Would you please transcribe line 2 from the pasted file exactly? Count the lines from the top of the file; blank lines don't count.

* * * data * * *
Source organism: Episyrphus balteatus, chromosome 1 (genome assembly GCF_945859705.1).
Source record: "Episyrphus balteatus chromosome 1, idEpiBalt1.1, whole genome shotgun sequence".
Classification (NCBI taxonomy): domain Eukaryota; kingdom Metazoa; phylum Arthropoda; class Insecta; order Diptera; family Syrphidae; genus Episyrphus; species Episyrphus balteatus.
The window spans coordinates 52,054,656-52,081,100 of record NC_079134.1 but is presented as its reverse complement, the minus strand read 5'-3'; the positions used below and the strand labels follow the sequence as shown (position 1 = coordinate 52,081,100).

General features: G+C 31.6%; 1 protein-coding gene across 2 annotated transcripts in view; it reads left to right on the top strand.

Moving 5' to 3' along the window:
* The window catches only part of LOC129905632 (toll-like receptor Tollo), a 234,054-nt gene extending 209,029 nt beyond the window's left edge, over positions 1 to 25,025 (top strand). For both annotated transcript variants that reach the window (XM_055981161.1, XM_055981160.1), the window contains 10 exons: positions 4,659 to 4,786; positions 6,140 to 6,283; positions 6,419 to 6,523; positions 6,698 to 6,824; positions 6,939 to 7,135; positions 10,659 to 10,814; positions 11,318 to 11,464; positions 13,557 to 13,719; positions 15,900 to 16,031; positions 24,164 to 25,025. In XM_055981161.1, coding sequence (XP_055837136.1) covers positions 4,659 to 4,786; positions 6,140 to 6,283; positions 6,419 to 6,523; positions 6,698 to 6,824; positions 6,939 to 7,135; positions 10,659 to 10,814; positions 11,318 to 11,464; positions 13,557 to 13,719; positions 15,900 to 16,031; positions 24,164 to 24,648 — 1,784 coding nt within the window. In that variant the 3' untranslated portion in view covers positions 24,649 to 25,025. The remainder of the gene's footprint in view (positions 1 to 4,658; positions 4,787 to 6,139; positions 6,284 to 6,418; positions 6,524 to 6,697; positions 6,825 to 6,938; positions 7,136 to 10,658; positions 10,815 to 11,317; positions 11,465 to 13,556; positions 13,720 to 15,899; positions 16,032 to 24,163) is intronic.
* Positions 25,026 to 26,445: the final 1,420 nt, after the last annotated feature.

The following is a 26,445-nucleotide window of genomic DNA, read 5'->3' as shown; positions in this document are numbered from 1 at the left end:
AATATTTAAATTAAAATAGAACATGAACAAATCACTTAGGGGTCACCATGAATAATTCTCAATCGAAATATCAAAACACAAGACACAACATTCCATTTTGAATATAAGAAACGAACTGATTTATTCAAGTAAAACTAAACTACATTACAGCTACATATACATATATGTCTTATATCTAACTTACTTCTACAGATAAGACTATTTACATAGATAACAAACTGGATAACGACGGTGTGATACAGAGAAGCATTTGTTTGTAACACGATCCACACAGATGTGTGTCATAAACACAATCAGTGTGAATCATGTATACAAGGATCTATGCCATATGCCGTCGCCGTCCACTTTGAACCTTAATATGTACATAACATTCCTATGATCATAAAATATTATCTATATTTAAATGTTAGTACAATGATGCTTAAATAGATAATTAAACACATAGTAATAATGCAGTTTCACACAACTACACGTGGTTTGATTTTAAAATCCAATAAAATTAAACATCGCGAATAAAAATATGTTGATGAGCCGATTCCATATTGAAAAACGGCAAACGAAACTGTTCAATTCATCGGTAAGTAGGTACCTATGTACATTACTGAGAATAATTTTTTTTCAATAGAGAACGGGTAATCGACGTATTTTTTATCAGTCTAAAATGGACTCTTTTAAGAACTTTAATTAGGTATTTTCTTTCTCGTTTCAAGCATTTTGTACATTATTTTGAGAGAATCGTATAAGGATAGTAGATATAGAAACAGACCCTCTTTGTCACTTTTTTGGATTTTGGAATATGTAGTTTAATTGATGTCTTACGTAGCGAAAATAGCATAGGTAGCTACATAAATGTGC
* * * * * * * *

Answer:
Source record: "Episyrphus balteatus chromosome 1, idEpiBalt1.1, whole genome shotgun sequence".